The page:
Sunday, June 27, 2010
How much costs Detroit's re-prairiezation?
I am still obsessing about Detroit's abandonment and regression to prairie. It is a large American city completely equipped with all the infrastructure, built up in three centuries, that has been given up by its owners and inhabitants. How many billions are being lost by destroying Detroit and returning it to "Nature"?
I know that in Israel, each new dwelling is charged about 50,000 dollars for municipal development. It includes pavement, and water and sewage connections. But this is not the real cost - the Municipalities calculate their "agrat pituach" (development tax) according to what the market will bear. Moreover, most of the infrastructure is built by the central government, such as the water supply system, water purification plants, the wastewater treatment plants, the connecting roads. Telephone, electricity, gas, etc. are built by private companies. The planning of the infrastructure costs about 8% of the total costs. All in all, I think you could not have the infrastructure of city like Detroit for less than 200,000 dollars per dwelling.
This sum does not include the cost of urban infrastructure such as schools, libraries, parks, cult buildings, theaters, markets, and other public buildings, which in Israel is about 15% of the surface and the total cost. Then it is the cost of the dwellings themselves, which in urban areas (at least in Israel) is equally divided between the cost of the land, and the cost of the building. I presume that the land's worth - of undeveloped prairieland - is less than 1000 dollars per hectare, although it is obvious that a block of real estate in Detroit Downtown in its peak must have been worth many millions.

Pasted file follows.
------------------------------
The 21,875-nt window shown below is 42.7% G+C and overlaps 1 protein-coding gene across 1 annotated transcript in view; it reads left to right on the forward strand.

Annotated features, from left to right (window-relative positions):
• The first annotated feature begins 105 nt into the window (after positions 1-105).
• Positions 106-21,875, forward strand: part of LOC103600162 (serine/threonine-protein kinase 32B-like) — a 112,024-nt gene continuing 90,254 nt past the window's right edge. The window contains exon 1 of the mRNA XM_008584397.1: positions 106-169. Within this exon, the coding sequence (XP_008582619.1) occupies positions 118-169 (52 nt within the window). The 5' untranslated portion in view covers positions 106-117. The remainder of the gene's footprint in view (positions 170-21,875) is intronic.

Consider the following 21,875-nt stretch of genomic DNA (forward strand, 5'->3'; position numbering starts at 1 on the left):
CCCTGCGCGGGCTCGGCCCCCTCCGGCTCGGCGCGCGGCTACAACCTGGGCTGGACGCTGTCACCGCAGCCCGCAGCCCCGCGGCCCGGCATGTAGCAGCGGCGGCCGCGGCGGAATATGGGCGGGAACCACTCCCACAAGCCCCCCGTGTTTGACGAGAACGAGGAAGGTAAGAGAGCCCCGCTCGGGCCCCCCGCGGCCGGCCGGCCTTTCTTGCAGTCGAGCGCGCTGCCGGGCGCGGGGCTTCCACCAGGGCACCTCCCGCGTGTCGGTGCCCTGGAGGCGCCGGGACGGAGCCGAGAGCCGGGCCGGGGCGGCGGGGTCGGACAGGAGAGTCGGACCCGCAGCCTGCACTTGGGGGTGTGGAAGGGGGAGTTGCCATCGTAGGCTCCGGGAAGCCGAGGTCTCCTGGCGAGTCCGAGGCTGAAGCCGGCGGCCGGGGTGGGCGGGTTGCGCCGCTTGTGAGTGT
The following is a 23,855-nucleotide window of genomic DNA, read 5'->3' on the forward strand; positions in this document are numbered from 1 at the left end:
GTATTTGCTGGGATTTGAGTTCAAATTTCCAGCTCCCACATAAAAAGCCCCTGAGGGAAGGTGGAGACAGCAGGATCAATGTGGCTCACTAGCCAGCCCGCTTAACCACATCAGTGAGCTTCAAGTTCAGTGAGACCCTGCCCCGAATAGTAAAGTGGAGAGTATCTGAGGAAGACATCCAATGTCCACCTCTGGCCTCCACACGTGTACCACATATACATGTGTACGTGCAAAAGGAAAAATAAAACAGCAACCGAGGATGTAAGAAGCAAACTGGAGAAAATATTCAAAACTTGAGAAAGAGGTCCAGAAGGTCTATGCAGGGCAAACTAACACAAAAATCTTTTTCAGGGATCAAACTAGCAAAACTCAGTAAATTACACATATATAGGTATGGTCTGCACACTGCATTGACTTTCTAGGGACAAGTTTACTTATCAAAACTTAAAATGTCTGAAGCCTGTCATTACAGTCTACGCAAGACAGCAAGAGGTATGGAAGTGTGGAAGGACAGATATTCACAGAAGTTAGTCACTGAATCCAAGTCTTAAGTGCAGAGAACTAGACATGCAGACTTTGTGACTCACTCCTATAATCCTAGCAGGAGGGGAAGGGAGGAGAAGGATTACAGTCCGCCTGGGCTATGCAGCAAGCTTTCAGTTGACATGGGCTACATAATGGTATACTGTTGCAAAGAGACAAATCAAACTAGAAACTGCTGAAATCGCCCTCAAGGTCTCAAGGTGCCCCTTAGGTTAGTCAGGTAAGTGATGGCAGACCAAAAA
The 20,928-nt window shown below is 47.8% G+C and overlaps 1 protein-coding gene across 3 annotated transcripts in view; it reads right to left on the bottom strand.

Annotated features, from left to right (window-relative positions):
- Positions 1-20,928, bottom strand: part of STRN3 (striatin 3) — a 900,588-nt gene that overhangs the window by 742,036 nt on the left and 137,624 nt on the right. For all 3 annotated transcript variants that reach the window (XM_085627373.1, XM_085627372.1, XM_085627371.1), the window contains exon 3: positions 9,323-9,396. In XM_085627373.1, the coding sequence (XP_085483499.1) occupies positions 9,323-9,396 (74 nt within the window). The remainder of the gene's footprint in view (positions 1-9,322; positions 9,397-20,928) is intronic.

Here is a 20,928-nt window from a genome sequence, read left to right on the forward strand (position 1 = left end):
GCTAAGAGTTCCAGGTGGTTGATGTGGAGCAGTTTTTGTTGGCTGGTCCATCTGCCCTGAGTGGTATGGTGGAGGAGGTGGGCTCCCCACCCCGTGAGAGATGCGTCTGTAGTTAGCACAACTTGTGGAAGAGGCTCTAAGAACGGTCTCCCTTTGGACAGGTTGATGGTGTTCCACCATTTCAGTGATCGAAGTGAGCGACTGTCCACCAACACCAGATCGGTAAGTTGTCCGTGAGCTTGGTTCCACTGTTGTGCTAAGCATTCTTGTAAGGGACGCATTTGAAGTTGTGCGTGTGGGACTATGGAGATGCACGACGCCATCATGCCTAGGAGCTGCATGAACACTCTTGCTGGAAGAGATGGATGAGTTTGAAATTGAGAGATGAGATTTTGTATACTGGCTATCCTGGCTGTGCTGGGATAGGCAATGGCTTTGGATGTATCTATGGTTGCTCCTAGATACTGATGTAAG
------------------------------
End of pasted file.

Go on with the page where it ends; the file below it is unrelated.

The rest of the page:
Presuming that Detroit has/had 400,000 dwellings, and the sunken cost of each one is 500,000 dollars, the prairiezation of Detroit destroys 200 Billion dollars. It is not a terrible loss for a rich country like the USA, which reminds me Edward Teller's dictum that nuclear wars are thinkable and fightible, since the worth of the infrastructure is equivalent of only ten years GNP, so in less than a generation, the country could rebuild itself. Germany post WWII is a good example, by 1955 it was prospering. Of course Germany was not totally destroyed, far from it.
My calculation takes into account the sunk cost of Detroit, and not the commercial value of a working, inhabited, prosperous city. A large office building in Manhattan can easily fetch 100 million dollars, and Detroit in the fifties may have been no less valuable, but I am considering only the physical infrastructure. So please have in mind that I am talking about the cost of the building, irrespective if it is in Manhattan or central Ougadougou.
My conclusion is that the abandonment of Detroit means the loss of an investment of about 200 billion dollars. This loss is the consequence of the collapse of the original owners and inhabitants's faith in their right to own and inhabit the city. Like wars, Detroit was lost because of moral collapse - that of the natives's inner convincement that they were living in their city by right and they had the moral right to defend it.